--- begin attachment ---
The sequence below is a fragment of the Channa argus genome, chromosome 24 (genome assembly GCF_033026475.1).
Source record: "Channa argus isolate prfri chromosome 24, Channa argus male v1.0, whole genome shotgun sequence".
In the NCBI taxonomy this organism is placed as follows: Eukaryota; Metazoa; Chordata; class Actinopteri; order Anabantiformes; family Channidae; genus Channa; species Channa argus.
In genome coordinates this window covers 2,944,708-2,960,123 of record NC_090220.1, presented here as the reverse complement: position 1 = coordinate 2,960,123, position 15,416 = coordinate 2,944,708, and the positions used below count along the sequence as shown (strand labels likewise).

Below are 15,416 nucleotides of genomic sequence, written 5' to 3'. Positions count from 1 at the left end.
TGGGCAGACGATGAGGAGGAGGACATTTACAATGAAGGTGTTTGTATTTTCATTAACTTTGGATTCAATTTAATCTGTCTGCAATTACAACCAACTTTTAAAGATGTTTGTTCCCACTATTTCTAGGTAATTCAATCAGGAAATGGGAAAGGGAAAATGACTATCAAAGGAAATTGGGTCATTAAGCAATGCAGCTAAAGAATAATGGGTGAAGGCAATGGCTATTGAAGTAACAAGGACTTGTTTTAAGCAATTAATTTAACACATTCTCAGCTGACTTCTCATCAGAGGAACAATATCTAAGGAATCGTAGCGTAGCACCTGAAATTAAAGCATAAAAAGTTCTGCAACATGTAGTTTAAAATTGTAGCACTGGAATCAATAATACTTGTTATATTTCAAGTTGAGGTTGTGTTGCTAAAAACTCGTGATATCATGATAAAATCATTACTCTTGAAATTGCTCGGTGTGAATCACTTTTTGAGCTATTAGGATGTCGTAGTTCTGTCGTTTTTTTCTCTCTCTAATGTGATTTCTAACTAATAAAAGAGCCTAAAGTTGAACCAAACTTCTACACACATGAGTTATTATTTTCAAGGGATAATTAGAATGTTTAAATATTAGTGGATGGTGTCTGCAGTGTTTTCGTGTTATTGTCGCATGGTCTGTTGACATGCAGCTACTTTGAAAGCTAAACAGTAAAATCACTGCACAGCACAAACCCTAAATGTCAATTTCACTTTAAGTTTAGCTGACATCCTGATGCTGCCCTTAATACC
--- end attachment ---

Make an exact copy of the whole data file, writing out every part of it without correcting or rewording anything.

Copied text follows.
The sequence below is a fragment of the Channa argus genome, chromosome 24 (genome assembly GCF_033026475.1).
Source record: "Channa argus isolate prfri chromosome 24, Channa argus male v1.0, whole genome shotgun sequence".
In the NCBI taxonomy this organism is placed as follows: Eukaryota; Metazoa; Chordata; class Actinopteri; order Anabantiformes; family Channidae; genus Channa; species Channa argus.
In genome coordinates this window covers 2,944,708-2,960,123 of record NC_090220.1, presented here as the reverse complement: position 1 = coordinate 2,960,123, position 15,416 = coordinate 2,944,708, and the positions used below count along the sequence as shown (strand labels likewise).

Below are 15,416 nucleotides of genomic sequence, written 5' to 3'. Positions count from 1 at the left end.
TGGGCAGACGATGAGGAGGAGGACATTTACAATGAAGGTGTTTGTATTTTCATTAACTTTGGATTCAATTTAATCTGTCTGCAATTACAACCAACTTTTAAAGATGTTTGTTCCCACTATTTCTAGGTAATTCAATCAGGAAATGGGAAAGGGAAAATGACTATCAAAGGAAATTGGGTCATTAAGCAATGCAGCTAAAGAATAATGGGTGAAGGCAATGGCTATTGAAGTAACAAGGACTTGTTTTAAGCAATTAATTTAACACATTCTCAGCTGACTTCTCATCAGAGGAACAATATCTAAGGAATCGTAGCGTAGCACCTGAAATTAAAGCATAAAAAGTTCTGCAACATGTAGTTTAAAATTGTAGCACTGGAATCAATAATACTTGTTATATTTCAAGTTGAGGTTGTGTTGCTAAAAACTCGTGATATCATGATAAAATCATTACTCTTGAAATTGCTCGGTGTGAATCACTTTTTGAGCTATTAGGATGTCGTAGTTCTGTCGTTTTTTTCTCTCTCTAATGTGATTTCTAACTAATAAAAGAGCCTAAAGTTGAACCAAACTTCTACACACATGAGTTATTATTTTCAAGGGATAATTAGAATGTTTAAATATTAGTGGATGGTGTCTGCAGTGTTTTCGTGTTATTGTCGCATGGTCTGTTGACATGCAGCTACTTTGAAAGCTAAACAGTAAAATCACTGCACAGCACAAACCCTAAATGTCAATTTCACTTTAAGTTTAGCTGACATCCTGATGCTGCCCTTAATACC